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International Computers Limited (ICL) was a British computer hardware, computer software and computer services company that operated from 1968 until 2002. It was formed through a merger of International Computers and Tabulators (ICT), English Electric Leo Marconi (EELM) and Elliott Automation in 1968. The company's most successful product line was the ICL 2900 Series range of mainframe computers.
In later years, ICL diversified its product line but the bulk of its profits always came from its mainframe customers. New ventures included marketing a range of powerful IBM clones made by Fujitsu, various minicomputer and personal computer ranges and (more successfully) a range of retail point-of-sale equipment and back-office software. Although it had significant sales overseas, ICL's mainframe business was dominated by large contracts from the UK public sector, including Post Office Ltd, the Inland Revenue, the Department for Work and Pensions and the Ministry of Defence. It also had a strong market share with UK local authorities and (at that time) nationalized utilities including the water, electricity, and gas boards.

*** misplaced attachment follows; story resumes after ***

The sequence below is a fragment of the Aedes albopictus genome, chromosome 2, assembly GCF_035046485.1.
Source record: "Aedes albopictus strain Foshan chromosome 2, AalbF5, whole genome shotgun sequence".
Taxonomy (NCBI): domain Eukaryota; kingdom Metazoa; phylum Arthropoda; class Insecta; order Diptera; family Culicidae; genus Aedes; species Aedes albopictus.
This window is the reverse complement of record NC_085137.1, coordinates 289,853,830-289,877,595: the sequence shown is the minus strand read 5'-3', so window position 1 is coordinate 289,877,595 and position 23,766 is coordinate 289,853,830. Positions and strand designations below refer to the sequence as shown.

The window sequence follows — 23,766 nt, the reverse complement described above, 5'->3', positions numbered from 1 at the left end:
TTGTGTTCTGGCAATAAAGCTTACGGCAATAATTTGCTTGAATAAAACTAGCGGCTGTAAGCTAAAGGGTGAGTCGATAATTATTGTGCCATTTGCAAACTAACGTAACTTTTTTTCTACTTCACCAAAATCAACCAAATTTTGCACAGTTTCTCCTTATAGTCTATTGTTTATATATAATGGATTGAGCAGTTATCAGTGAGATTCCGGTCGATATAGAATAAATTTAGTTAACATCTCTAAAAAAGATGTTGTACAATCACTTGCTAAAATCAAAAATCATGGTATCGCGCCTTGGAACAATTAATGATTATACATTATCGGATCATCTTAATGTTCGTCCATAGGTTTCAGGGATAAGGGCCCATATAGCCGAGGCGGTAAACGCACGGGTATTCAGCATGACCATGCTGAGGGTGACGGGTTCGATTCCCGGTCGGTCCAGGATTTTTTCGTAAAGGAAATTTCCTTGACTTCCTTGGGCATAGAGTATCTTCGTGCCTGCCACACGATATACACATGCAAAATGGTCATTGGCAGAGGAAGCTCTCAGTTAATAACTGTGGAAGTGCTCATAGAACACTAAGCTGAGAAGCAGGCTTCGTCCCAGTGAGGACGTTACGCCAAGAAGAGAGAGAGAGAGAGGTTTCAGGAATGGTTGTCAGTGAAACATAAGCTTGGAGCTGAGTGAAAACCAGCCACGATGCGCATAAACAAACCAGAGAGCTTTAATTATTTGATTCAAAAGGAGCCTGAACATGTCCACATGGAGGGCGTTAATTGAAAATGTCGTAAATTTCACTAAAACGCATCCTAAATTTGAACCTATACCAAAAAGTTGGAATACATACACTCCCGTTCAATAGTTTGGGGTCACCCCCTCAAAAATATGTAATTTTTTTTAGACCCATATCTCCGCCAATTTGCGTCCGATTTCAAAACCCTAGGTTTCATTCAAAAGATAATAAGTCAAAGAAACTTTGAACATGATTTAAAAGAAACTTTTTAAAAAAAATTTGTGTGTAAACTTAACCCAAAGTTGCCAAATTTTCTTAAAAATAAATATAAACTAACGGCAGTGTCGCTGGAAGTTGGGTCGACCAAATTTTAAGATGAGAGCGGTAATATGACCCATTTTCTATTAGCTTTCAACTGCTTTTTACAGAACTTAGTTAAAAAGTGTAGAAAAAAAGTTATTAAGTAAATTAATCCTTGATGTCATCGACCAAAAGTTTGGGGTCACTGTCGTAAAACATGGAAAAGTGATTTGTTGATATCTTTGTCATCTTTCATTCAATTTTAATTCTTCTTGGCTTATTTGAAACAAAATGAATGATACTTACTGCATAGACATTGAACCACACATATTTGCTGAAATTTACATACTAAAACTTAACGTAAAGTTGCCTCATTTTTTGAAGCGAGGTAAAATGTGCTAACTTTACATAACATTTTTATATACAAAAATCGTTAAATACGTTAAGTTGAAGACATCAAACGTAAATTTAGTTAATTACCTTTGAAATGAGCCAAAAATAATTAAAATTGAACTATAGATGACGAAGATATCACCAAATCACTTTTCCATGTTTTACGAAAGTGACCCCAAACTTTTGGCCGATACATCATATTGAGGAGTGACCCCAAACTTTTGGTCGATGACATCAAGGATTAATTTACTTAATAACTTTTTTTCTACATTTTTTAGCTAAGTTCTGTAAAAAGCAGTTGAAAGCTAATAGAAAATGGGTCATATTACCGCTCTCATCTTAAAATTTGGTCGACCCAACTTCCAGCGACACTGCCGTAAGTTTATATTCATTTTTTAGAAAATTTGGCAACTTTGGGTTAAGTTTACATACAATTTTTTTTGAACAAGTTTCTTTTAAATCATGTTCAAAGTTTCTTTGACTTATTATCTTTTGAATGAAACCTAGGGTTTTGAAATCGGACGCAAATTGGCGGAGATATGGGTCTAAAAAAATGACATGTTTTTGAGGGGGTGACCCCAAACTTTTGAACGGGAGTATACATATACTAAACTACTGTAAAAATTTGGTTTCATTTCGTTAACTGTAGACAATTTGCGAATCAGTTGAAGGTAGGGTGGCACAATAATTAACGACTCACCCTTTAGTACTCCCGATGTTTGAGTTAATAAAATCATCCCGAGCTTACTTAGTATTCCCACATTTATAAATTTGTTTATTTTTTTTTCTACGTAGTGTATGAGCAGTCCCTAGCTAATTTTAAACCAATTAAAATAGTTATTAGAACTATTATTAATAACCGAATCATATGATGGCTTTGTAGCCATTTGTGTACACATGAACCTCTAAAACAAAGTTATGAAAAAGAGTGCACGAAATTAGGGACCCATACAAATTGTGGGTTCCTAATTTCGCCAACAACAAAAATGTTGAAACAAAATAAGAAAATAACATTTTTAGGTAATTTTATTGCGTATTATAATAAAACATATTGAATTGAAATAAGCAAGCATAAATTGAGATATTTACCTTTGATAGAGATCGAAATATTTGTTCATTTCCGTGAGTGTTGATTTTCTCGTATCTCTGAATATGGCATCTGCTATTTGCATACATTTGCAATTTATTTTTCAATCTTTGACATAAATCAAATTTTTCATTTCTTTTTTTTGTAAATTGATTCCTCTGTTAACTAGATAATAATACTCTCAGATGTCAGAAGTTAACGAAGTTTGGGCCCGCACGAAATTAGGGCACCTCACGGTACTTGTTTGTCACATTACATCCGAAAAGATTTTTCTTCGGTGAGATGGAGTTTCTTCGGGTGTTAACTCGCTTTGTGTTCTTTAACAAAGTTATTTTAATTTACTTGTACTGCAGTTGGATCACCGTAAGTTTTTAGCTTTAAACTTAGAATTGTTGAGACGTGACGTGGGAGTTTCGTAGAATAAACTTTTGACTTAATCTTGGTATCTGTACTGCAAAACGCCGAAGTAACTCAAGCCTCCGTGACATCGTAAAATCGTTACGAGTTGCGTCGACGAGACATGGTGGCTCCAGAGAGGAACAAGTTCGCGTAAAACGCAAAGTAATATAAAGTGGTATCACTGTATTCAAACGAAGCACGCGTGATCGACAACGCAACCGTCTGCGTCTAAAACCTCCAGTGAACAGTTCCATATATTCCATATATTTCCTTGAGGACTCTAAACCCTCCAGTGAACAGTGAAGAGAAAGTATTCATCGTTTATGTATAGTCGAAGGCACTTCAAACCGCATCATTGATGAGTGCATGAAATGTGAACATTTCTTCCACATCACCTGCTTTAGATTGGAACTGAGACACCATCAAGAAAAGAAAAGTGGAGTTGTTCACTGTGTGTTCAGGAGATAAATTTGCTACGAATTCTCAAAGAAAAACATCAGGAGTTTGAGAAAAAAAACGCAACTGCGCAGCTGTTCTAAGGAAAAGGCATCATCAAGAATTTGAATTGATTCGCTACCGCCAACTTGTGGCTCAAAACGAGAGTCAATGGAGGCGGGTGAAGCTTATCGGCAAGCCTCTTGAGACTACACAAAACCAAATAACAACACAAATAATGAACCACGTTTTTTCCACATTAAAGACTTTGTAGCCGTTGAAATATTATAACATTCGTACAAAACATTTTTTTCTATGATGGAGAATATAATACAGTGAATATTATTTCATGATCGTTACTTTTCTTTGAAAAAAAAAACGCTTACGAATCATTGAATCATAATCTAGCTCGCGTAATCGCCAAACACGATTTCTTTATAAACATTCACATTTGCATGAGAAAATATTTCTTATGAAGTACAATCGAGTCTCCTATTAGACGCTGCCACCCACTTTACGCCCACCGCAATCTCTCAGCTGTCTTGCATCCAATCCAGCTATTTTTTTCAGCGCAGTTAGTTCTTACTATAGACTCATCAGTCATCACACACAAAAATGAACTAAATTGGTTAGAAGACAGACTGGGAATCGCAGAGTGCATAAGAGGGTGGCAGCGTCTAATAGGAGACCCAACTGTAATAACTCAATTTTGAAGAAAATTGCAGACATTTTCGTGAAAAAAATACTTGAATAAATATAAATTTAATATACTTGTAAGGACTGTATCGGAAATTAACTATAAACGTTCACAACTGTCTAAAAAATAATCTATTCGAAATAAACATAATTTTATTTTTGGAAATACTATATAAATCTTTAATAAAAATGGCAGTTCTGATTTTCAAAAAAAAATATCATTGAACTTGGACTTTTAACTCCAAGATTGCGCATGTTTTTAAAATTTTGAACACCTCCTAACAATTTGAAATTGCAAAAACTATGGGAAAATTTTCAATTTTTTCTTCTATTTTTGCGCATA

The company had an increasingly close relationship with Fujitsu from the early 1980s, culminating in Fujitsu becoming sole shareholder in 1998. ICL was rebranded as Fujitsu in April 2002. The ICL brand is still used by the former Russian joint-venture of the company, founded in 1991.